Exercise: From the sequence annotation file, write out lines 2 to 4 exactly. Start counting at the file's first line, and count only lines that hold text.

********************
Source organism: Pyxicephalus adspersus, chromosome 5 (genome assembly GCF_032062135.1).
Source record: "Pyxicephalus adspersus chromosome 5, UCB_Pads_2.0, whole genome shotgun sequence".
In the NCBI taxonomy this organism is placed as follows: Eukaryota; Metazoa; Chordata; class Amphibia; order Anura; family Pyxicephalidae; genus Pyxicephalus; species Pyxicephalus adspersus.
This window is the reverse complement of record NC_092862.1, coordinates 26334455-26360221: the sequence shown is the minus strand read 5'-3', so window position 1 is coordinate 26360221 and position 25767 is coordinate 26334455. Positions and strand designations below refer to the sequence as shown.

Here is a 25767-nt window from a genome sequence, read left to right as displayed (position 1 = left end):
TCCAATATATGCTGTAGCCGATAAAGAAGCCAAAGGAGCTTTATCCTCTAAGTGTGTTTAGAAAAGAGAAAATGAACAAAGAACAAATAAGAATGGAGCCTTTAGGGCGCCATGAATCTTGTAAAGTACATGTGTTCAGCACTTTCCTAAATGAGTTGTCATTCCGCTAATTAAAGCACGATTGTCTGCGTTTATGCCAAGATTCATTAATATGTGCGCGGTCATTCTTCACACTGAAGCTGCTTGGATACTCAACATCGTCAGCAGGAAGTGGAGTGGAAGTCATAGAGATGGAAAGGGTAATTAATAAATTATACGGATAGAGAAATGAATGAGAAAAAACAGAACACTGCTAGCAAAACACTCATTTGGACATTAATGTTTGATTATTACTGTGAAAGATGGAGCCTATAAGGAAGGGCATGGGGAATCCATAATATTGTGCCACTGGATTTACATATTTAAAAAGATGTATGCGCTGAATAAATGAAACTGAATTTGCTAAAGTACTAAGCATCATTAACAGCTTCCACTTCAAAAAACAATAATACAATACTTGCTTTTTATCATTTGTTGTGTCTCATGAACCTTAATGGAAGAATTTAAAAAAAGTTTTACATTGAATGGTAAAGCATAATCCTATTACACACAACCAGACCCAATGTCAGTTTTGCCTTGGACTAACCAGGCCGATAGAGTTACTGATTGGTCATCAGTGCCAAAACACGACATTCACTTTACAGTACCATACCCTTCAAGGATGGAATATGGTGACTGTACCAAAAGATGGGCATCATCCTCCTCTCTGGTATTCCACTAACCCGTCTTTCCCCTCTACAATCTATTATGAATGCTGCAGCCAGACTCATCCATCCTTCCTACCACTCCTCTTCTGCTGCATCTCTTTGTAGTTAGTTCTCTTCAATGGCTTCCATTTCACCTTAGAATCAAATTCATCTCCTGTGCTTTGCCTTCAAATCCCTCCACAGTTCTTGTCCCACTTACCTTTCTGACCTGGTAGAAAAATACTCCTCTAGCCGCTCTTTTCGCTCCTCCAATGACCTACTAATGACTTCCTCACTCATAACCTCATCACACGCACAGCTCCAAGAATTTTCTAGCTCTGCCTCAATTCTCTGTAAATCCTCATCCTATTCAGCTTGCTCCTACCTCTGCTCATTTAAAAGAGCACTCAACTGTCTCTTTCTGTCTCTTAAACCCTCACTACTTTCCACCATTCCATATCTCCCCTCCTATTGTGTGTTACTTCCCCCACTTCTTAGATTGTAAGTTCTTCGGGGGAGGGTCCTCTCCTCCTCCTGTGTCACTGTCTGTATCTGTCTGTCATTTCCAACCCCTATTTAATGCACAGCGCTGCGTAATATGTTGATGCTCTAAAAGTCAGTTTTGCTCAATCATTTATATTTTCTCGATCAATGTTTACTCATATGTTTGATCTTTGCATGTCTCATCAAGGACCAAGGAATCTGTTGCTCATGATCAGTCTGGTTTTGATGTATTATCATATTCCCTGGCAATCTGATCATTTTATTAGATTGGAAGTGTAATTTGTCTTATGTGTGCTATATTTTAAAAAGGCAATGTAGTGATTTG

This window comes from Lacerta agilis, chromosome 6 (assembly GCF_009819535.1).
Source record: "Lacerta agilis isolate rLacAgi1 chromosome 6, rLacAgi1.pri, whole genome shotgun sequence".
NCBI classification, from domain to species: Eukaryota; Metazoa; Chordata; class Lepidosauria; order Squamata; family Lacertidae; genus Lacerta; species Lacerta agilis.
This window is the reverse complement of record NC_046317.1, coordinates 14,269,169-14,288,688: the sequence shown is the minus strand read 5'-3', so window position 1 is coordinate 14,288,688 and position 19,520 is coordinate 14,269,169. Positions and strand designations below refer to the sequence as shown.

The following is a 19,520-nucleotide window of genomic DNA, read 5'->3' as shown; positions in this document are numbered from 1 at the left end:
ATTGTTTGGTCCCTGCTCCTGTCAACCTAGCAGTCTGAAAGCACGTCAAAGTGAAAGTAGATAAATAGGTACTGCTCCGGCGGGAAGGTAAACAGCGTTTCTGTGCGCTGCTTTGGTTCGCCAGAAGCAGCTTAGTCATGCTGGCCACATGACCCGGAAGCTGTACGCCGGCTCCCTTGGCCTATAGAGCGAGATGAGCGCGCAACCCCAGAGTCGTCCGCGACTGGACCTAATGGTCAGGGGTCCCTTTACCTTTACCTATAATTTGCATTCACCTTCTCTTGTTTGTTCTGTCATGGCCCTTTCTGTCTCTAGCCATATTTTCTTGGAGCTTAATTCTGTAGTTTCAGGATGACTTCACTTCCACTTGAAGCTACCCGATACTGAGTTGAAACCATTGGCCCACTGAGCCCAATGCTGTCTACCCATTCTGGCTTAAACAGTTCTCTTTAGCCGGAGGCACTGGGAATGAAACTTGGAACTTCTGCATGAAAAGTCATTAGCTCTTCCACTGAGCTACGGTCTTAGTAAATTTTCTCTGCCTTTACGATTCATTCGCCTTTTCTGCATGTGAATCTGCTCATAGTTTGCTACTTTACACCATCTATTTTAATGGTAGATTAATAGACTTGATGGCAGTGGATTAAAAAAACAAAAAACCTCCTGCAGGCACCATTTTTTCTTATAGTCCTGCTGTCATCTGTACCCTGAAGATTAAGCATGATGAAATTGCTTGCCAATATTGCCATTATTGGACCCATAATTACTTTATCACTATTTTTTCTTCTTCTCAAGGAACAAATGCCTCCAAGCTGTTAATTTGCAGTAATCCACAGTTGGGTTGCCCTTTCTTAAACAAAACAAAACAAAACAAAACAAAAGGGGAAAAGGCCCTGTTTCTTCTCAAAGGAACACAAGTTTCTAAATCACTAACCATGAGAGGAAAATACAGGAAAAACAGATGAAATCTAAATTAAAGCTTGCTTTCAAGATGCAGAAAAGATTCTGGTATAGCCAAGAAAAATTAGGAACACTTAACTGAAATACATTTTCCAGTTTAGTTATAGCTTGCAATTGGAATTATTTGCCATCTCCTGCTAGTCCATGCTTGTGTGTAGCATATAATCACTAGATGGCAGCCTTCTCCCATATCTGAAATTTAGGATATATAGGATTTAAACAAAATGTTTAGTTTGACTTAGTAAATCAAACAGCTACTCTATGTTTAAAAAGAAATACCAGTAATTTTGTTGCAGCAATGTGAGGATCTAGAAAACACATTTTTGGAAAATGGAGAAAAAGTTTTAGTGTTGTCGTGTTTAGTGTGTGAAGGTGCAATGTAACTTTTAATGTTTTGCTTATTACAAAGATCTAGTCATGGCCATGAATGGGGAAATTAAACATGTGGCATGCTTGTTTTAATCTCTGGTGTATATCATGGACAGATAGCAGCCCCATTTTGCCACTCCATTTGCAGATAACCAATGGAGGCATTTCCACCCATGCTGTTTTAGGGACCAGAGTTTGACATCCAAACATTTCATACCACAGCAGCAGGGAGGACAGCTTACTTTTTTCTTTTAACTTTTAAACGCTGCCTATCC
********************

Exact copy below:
Source record: "Pyxicephalus adspersus chromosome 5, UCB_Pads_2.0, whole genome shotgun sequence".
In the NCBI taxonomy this organism is placed as follows: Eukaryota; Metazoa; Chordata; class Amphibia; order Anura; family Pyxicephalidae; genus Pyxicephalus; species Pyxicephalus adspersus.
This window is the reverse complement of record NC_092862.1, coordinates 26334455-26360221: the sequence shown is the minus strand read 5'-3', so window position 1 is coordinate 26360221 and position 25767 is coordinate 26334455. Positions and strand designations below refer to the sequence as shown.